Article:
A decade ago, companies such as PepsiCo and Unilever took the decision to initiate Performance with Purpose or the Sustainable Living Plan. The pace of business involvement depended on the appetite of its CEO for public leadership. The issues to be addressed were in the core of business, from sustainability to ethical sourcing to diversity and inclusion. The framework was corporate social responsibility, the deliverables were the Sustainable Development Goals set out by the United Nations. Non-governmental organizations were the foil, seeking to involve consumers in boycotts and the press in crusading for good. But significant events have changed the tenor of business involvement in societal issues from voluntary to mandatory.

The pandemic proved that business was significantly more competent than government, able to deliver goods while protecting employees, as the public sector waffled on vaccine advice and wobbled on lockdowns. The murder of George Floyd put into stark relief the failure of government programs, from public safety to equal opportunity, thrusting business forward as the opportunity engine. The invasion of Ukraine by Russia saw a concurrent series of actions by public and private sector; the provision of arms by Western governments while 1,300 companies chose to leave Russia. These are just a few that show a new reality: Society has intruded on Business because employees and consumers see that their companies and brands have the power to make change. We’ve seen an evolution of Business in Society to Society in Business because Trust is local, in ‘My Employer’, ‘My CEO’ and ‘My Brands’ and a declining trust in Government has led to the expectation that Business will step into the void. But companies are no longer leading the dance; they are more often pushed by activist employees and belief driven buyers. 

It is true that companies are now under attack from both the left and the right. Texas and West Virginia have threatened to pull their pension funds from financial institutions that have a strong position on climate change. Meanwhile, President Biden has accused energy companies of profiteering on oil prices at the pump. Andrew Edgecliffe-Johnson’s article today in the Financial Times said, “Business leaders increasingly find themselves in unwinnable positions, caught between two sides on topics they never wanted to be debating, as culture war issues come to dominate U.S. political discourse.” He cites Disney as the obvious example of bending to employee pressure, leading it to be beaten up by Gov. Ron DeSantis of Florida after the company pushed against the state’s plan to restrict discussion of sexuality or gender identity in primary school. He goes on to say that employees are pressuring their companies to cease political donations to office holders who have restricted access to abortion or are against gun control.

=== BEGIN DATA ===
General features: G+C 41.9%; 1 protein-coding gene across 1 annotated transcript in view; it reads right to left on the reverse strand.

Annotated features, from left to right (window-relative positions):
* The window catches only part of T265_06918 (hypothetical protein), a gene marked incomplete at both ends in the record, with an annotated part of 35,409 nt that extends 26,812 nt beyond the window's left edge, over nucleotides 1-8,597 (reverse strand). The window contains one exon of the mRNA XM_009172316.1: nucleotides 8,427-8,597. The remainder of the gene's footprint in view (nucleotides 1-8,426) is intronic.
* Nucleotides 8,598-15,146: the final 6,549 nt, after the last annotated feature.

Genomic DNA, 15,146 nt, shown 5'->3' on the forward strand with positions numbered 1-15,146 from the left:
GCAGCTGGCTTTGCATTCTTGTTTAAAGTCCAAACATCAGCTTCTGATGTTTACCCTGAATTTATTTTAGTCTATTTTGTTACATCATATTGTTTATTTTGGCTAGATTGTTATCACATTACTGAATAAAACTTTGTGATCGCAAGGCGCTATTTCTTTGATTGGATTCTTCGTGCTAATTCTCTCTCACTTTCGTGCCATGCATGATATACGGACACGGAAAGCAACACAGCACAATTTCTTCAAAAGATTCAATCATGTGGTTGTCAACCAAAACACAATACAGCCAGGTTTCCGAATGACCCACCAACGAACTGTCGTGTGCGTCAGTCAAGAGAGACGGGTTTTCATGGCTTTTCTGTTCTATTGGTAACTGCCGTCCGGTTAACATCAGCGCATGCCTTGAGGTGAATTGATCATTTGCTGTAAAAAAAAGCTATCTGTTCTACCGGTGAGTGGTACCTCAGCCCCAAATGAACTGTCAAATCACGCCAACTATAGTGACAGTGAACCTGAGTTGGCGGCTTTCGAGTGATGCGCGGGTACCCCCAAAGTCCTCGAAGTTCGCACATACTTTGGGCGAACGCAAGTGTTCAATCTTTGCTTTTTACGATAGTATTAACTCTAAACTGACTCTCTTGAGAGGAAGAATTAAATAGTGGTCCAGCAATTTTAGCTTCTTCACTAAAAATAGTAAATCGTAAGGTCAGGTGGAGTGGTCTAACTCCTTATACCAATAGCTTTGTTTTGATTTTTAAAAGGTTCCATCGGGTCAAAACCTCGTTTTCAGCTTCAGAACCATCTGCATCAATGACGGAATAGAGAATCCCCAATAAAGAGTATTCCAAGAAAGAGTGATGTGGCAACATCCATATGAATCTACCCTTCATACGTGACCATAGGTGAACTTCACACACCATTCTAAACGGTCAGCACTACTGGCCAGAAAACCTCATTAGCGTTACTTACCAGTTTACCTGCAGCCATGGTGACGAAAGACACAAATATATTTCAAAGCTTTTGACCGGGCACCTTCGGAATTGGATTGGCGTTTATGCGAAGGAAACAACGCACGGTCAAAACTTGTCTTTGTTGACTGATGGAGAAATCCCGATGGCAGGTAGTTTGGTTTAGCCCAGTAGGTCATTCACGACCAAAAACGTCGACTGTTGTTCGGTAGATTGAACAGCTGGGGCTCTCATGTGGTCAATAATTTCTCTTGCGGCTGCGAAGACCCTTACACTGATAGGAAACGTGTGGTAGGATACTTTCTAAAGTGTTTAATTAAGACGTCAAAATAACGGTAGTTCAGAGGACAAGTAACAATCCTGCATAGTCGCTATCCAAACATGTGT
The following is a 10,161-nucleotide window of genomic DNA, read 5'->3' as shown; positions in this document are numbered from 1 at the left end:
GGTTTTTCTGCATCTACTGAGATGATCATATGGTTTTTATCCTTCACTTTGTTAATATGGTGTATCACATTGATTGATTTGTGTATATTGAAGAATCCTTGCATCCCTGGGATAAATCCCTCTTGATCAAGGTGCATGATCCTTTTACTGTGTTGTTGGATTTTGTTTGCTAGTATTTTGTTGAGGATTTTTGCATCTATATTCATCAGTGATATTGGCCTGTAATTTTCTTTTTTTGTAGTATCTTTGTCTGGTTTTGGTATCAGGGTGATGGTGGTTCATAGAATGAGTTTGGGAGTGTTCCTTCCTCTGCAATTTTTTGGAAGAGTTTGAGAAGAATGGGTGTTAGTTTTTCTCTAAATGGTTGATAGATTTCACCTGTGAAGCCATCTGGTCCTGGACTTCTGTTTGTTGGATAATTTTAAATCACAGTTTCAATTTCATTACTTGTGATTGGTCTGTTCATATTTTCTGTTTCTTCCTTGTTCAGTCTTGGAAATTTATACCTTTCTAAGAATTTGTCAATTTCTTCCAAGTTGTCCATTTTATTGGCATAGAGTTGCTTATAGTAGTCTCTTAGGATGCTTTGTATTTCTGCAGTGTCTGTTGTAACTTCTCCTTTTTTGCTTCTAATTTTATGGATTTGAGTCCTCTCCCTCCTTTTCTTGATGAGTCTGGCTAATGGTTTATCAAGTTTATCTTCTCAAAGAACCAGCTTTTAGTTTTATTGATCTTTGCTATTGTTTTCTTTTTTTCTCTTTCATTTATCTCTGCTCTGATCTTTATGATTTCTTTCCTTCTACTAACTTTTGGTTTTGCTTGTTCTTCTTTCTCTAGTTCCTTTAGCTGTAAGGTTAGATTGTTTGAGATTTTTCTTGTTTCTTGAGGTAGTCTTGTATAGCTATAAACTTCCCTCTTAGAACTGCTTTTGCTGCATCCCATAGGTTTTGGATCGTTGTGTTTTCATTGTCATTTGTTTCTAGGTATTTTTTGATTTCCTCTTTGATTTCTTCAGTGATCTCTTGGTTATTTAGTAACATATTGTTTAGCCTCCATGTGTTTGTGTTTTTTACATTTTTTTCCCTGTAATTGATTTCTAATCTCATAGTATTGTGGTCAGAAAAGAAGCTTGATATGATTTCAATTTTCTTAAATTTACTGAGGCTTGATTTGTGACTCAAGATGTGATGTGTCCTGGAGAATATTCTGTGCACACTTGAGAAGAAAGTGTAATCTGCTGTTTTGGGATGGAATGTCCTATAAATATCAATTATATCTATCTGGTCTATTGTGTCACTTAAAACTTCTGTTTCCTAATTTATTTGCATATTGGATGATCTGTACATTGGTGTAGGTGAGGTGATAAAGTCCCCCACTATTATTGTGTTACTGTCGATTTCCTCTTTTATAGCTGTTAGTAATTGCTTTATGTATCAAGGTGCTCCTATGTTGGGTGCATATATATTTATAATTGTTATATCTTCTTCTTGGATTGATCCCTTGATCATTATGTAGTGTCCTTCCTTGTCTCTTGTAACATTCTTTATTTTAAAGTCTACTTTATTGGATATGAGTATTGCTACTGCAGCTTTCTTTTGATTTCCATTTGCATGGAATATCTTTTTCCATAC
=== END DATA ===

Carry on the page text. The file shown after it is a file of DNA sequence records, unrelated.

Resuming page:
But now is not the time to be timid, it is the moment for smart leadership. Here is a way to frame your thinking as a CCO advising the CEO:

  1. Start from Inside Out—Which issues matter most to your employees? Speak to them, gain insight, debate options. Find an on-ramp to action. A good example is employer-sponsored insurance taking care of those needing to travel to receive abortions and gender-affirming care because they live in states that have outlawed these services. Make it clear through internal communications that you will take care of your people, from health care to public safety.
  2. Continue to Participate in the Political Process—You cannot allow the company to become a single-issue voter. Engaging in the political process often means offering financial support – it’s unavoidable in the American legislative system. But you must make your views known to the candidate or elected official, whether privately or in public – and then be transparent with your employees on how the company influences policy conversations.
  3. Be a Public Advocate on Issues Related to Your Business and Your Purpose—Every CEO can address sustainability, wage levels, diversity and inclusion. There are also sector specific issues which make sense where you are guided by your mission and values. Companies have the right to push for better schools and safer streets as a means of attracting the best talent to your company. Work together with other companies to present a united front.
  4. Be Consistent—Actions need to be sustained to have impact and demonstrate commitment. A quick reaction to a crisis with no follow-through, or a one-time meeting with employees to hear their concerns without ongoing collaboration, puts the trust and performance of your brand at risk. 

Edelman is committed to proving the case for societal engagement by companies and brands. We are speaking with Harvard Business School’s marketing department about proving the case for purpose led brands. We know already that the large global brands of Unilever that have purpose at the core are gaining market share; the Dove Campaign for Real Beauty is a great example. We will also continue to push CEOs to not back away from sustainability or diversity pledges as the global recession begins to bite. According to Alan Murray, CEO of Fortune magazine, the corporate commitment to ESG is real and long term. In his CEO Daily column of July 21, he reported that top ESG executives at America’s largest companies report a “fundamental shift in business strategy.” He goes on to quote Brian Moynihan, CEO of Bank of America, that the bank can deliver profits and purpose. “ESG isn’t woke capitalism, it is capitalism done right.”

Richard Edelman is CEO.